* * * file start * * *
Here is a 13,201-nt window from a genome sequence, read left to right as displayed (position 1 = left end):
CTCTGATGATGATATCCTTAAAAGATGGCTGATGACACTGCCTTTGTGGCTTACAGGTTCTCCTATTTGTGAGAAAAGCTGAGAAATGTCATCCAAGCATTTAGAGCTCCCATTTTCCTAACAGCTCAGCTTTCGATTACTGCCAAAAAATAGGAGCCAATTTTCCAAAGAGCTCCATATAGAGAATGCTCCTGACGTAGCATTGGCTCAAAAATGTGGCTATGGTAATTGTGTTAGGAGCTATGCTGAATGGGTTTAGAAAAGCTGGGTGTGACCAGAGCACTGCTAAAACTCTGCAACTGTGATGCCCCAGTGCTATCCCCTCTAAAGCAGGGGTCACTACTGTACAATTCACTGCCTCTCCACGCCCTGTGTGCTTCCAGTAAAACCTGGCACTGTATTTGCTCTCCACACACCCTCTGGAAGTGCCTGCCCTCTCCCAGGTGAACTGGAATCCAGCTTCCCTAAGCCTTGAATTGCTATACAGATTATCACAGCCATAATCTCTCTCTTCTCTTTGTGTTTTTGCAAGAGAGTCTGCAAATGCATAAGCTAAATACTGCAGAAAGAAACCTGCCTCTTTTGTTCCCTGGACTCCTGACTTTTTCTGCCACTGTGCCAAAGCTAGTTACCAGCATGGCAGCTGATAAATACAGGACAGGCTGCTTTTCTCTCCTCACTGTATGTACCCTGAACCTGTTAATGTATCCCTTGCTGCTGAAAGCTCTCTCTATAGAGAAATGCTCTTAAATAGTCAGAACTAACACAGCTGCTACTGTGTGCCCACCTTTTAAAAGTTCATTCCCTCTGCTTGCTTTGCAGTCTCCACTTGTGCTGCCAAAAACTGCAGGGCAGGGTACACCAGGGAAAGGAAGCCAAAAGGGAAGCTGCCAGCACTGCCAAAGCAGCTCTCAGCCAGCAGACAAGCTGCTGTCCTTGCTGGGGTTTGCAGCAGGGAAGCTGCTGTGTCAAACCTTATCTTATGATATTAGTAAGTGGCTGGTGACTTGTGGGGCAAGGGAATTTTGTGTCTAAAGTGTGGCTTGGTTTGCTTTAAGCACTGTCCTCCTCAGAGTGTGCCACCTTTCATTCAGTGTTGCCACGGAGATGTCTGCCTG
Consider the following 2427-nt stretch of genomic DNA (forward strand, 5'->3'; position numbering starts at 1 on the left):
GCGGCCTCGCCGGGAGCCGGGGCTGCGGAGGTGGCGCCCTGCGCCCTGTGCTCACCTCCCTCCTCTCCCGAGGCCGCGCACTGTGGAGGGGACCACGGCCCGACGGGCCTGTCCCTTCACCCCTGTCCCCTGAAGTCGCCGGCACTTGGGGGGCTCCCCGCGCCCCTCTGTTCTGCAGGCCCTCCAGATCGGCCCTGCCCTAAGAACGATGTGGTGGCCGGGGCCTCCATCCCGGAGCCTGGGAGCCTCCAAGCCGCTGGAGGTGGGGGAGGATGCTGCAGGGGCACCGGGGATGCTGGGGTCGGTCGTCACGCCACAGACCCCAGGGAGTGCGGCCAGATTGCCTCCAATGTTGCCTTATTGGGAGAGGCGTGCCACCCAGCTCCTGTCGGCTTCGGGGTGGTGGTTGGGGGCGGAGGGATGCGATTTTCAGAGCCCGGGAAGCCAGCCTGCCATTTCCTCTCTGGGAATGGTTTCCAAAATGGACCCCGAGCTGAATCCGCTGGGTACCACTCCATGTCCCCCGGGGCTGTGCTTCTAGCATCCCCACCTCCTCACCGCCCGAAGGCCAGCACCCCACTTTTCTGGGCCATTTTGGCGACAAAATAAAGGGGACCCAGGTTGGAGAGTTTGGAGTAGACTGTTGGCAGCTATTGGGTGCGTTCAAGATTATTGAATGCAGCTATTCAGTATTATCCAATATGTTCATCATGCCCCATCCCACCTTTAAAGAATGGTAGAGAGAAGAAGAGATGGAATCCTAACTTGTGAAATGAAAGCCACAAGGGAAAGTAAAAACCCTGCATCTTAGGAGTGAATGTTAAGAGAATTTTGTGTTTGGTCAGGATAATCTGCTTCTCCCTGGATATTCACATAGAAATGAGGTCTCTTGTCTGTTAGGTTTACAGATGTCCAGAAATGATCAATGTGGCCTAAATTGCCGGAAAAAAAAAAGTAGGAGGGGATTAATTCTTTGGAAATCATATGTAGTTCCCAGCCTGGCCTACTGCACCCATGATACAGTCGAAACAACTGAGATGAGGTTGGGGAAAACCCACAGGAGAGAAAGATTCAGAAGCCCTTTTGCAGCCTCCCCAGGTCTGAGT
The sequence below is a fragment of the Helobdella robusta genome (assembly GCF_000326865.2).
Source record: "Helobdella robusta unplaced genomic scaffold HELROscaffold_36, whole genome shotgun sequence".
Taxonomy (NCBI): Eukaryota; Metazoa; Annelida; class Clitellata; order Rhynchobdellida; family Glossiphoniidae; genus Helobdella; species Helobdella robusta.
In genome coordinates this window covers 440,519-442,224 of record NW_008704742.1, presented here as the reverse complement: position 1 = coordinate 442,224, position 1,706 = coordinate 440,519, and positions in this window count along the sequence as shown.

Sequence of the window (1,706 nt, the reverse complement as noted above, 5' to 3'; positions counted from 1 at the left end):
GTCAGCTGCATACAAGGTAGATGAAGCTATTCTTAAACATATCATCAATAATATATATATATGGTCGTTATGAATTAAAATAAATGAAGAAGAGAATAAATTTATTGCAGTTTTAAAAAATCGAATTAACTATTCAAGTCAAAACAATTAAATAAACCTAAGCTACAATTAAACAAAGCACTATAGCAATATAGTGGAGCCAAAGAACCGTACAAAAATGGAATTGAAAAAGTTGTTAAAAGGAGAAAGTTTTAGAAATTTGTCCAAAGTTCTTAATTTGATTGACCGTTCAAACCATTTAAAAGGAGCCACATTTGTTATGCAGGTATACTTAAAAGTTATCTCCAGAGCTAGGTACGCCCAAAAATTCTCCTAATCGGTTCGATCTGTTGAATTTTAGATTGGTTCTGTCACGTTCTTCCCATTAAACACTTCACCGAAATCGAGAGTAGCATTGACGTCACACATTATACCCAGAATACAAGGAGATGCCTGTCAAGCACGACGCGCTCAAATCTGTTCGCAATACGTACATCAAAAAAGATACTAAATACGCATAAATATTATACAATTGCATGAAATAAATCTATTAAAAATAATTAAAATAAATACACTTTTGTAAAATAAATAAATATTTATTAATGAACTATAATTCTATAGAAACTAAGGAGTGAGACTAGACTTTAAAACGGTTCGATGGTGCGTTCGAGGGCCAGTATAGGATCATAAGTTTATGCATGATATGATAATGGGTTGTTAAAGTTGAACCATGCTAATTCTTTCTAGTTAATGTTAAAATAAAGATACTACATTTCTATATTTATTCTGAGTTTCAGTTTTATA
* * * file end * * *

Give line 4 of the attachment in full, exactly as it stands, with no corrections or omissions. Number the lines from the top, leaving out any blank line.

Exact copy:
GCGGCCTCGCCGGGAGCCGGGGCTGCGGAGGTGGCGCCCTGCGCCCTGTGCTCACCTCCCTCCTCTCCCGAGGCCGCGCACTGTGGAGGGGACCACGGCCCGACGGGCCTGTCCCTTCACCCCTGTCCCCTGAAGTCGCCGGCACTTGGGGGGCTCCCCGCGCCCCTCTGTTCTGCAGGCCCTCCAGATCGGCCCTGCCCTAAGAACGATGTGGTGGCCGGGGCCTCCATCCCGGAGCCTGGGAGCCTCCAAGCCGCTGGAGGTGGGGGAGGATGCTGCAGGGGCACCGGGGATGCTGGGGTCGGTCGTCACGCCACAGACCCCAGGGAGTGCGGCCAGATTGCCTCCAATGTTGCCTTATTGGGAGAGGCGTGCCACCCAGCTCCTGTCGGCTTCGGGGTGGTGGTTGGGGGCGGAGGGATGCGATTTTCAGAGCCCGGGAAGCCAGCCTGCCATTTCCTCTCTGGGAATGGTTTCCAAAATGGACCCCGAGCTGAATCCGCTGGGTACCACTCCATGTCCCCCGGGGCTGTGCTTCTAGCATCCCCACCTCCTCACCGCCCGAAGGCCAGCACCCCACTTTTCTGGGCCATTTTGGCGACAAAATAAAGGGGACCCAGGTTGGAGAGTTTGGAGTAGACTGTTGGCAGCTATTGGGTGCGTTCAAGATTATTGAATGCAGCTATTCAGTATTATCCAATATGTTCATCATGCCCCATCCCACCTTTAAAGAATGGTAGAGAGAAGAAGAGATGGAATCCTAACTTGTGAAATGAAAGCCACAAGGGAAAGTAAAAACCCTGCATCTTAGGAGTGAATGTTAAGAGAATTTTGTGTTTGGTCAGGATAATCTGCTTCTCCCTGGATATTCACATAGAAATGAGGTCTCTTGTCTGTTAGGTTTACAGATGTCCAGAAATGATCAATGTGGCCTAAATTGCCGGAAAAAAAAAAGTAGGAGGGGATTAATTCTTTGGAAATCATATGTAGTTCCCAGCCTGGCCTACTGCACCCATGATACAGTCGAAACAACTGAGATGAGGTTGGGGAAAACCCACAGGAGAGAAAGATTCAGAAGCCCTTTTGCAGCCTCCCCAGGTCTGAGT